One of my most trafficked blog posts is Spiritual Abuse: 10 Ways to Spot it. While I’m not an expert on spiritually abusive churches or ministries, I’ve had my share of negative experiences, some bordering on abuse. As I read through the comments, I saw a lot of hurting people, some of whom have left church because of the pain. Couple that more and more people emigrating away from traditional church, and we find we’re in a bit of a conundrum about church.
What is it? Why is it necessary? Why bother? Isn’t everything church? Or nothing at all? Is attendance required for a Christ follower?
When we church planted in southern France a few years ago, we ran into an interesting obstacle. Some folks believed that any sort of gathering was “church.” If we hung out, we were having church. If we went to a concert, church. If we walked down the street and ran into another Christian, that was church too. If that is true, why bother with a consistent local congregation?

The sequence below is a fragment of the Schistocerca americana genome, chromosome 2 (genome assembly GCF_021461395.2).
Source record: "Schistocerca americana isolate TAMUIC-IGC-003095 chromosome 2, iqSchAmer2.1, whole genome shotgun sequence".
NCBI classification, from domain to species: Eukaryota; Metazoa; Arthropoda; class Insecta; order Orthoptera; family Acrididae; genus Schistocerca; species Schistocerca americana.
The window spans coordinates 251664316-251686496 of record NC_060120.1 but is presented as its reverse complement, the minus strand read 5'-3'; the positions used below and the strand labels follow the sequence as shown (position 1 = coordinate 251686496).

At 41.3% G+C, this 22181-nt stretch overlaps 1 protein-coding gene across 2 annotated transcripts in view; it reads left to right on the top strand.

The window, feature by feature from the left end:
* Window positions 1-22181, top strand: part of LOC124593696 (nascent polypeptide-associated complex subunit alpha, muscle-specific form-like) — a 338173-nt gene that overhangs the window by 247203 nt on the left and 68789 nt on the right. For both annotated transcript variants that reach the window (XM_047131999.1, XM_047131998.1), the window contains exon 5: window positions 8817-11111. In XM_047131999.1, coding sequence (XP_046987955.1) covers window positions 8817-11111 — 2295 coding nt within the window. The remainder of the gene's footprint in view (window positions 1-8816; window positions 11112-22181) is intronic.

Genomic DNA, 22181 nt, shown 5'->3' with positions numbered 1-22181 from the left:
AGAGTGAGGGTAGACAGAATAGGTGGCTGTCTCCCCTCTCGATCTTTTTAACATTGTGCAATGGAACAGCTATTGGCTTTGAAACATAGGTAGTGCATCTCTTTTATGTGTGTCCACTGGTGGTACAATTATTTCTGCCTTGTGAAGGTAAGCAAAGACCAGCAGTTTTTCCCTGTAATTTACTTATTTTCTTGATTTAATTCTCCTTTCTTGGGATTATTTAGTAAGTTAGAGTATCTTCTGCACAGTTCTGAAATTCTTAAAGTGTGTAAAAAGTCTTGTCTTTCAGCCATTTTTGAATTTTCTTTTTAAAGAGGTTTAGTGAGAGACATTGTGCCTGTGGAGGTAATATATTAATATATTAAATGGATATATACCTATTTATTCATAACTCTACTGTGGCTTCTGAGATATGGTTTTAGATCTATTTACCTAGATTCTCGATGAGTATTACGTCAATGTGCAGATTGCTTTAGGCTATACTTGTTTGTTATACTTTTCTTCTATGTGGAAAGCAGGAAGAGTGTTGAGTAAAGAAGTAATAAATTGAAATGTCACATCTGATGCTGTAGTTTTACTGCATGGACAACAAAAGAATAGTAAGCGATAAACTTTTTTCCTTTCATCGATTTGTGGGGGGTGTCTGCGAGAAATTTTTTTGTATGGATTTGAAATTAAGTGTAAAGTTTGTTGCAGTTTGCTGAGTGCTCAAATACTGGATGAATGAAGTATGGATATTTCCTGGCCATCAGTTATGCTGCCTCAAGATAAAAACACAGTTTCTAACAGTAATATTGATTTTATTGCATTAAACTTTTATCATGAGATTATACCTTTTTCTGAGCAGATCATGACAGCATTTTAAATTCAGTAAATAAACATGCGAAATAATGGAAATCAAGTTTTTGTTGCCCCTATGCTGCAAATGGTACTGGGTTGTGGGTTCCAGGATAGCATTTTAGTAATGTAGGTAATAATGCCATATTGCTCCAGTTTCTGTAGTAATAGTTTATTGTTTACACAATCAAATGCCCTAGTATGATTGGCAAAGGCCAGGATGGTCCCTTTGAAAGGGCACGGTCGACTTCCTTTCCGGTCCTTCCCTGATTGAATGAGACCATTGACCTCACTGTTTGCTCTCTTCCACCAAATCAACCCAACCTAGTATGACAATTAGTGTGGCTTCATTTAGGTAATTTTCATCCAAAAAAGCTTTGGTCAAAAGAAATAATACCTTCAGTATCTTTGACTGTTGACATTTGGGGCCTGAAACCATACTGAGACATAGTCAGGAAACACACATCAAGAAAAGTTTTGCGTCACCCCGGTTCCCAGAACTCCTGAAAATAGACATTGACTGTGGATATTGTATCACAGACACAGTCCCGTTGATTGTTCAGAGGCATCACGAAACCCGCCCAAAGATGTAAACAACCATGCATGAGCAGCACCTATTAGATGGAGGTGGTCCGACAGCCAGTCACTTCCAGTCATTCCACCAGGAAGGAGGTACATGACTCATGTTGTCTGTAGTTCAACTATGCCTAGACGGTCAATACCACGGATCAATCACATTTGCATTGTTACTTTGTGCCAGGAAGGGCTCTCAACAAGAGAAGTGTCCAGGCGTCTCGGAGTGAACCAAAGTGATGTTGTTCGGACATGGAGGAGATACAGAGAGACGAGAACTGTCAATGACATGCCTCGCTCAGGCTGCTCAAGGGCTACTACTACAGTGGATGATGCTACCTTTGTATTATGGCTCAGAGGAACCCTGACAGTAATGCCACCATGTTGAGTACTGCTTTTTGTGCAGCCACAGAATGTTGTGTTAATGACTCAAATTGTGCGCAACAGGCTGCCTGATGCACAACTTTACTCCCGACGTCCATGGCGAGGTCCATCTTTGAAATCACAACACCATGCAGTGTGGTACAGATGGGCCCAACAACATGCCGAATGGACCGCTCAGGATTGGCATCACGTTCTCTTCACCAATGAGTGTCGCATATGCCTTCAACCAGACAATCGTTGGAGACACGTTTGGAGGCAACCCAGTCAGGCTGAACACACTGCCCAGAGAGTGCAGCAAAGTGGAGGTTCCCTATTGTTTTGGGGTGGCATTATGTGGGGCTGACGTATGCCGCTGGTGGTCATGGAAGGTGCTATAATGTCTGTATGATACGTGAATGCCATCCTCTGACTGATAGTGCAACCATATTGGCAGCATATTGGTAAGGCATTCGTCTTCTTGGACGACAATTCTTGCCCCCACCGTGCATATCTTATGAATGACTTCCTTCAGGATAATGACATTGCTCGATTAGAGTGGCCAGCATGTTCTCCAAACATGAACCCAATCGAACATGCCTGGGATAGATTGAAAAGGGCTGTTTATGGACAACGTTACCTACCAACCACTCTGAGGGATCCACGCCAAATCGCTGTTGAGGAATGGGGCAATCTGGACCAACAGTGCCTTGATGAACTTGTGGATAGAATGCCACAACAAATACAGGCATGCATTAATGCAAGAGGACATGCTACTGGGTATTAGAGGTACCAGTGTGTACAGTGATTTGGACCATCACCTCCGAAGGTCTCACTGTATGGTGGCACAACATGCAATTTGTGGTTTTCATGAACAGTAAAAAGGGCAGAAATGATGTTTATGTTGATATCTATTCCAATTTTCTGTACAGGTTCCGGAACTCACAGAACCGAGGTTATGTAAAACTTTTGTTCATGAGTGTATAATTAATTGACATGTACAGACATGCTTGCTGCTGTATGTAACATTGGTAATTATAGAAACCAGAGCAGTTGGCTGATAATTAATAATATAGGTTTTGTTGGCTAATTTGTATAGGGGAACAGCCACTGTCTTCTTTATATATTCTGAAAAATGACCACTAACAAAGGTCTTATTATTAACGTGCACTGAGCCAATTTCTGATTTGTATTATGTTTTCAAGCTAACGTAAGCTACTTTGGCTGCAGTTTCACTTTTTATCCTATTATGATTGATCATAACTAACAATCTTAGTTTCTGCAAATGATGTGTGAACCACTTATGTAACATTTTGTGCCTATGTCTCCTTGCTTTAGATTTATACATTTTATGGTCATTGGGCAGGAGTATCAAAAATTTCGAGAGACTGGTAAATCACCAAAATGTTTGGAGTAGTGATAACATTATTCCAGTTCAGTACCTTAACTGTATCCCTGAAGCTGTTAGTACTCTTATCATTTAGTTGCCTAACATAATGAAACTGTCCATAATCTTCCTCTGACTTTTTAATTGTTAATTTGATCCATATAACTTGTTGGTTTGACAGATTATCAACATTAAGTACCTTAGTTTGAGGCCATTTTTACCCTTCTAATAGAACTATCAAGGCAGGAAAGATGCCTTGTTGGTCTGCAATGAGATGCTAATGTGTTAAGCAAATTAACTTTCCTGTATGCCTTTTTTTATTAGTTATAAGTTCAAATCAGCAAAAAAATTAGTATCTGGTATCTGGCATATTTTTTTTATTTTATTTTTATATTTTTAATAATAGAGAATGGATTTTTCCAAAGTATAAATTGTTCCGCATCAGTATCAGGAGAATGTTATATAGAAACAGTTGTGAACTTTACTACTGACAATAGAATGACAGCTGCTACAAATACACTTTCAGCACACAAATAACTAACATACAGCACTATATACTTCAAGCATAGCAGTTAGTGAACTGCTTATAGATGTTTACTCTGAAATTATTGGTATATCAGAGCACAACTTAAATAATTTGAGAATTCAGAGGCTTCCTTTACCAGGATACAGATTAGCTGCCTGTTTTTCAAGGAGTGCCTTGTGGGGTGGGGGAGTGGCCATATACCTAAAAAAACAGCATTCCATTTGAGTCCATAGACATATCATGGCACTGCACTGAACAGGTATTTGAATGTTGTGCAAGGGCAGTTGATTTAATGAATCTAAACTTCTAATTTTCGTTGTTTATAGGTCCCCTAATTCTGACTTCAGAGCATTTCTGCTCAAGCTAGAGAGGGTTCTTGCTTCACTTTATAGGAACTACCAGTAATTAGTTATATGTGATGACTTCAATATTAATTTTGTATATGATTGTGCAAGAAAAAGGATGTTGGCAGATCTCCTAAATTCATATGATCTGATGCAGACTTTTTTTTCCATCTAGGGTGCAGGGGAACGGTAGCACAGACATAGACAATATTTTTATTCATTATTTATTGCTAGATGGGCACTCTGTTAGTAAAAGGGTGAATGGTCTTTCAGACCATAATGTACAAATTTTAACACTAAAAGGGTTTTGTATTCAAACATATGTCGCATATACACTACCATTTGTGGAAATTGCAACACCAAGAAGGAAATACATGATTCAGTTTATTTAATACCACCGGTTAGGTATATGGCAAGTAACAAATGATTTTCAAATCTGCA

Bill Hybels has said, “The local church is the hope of the world, and its future rests primarily in the hands of its leaders.” The best way to see converts, missiologist C. Peter Wagner tells us, is to plant a church. He wrote, “Church planting is the best methodology of evangelism under the sun.”
Church erupted from a Holy Spirit-shaking prayer room in the second chapter of Acts, and it spread like the dickens to every remote corner of the earth. Jesus tells Peter He’ll build His church on the rock of his belief.
And yet I run into people who no longer attend any gathering (in whatever form), who mimic my friends in France, who believe hanging out once in awhile is enough. Or perhaps they’ve become so church-burned or church-abused that they’ve sworn off meeting altogether.
The New Testament uses the Greek word Ecclesia to describe our local congregation. Here’s a simple definition:
- A congregation
- The assembly of citizens of an ancient Greek state [from Medieval Latin, from Late Greek ekklēsia assembly, from ekklētos called, from ekkalein to call out, from kalein to call]
- we’re taught
- we give
- we meet each other’s needs
- we pray and encourage others
- we take communion
- we worship
- we administer baptism
- we marry and bury
Church is the center point where we love others, modeling Jesus to the world through our sacrifice and missional community.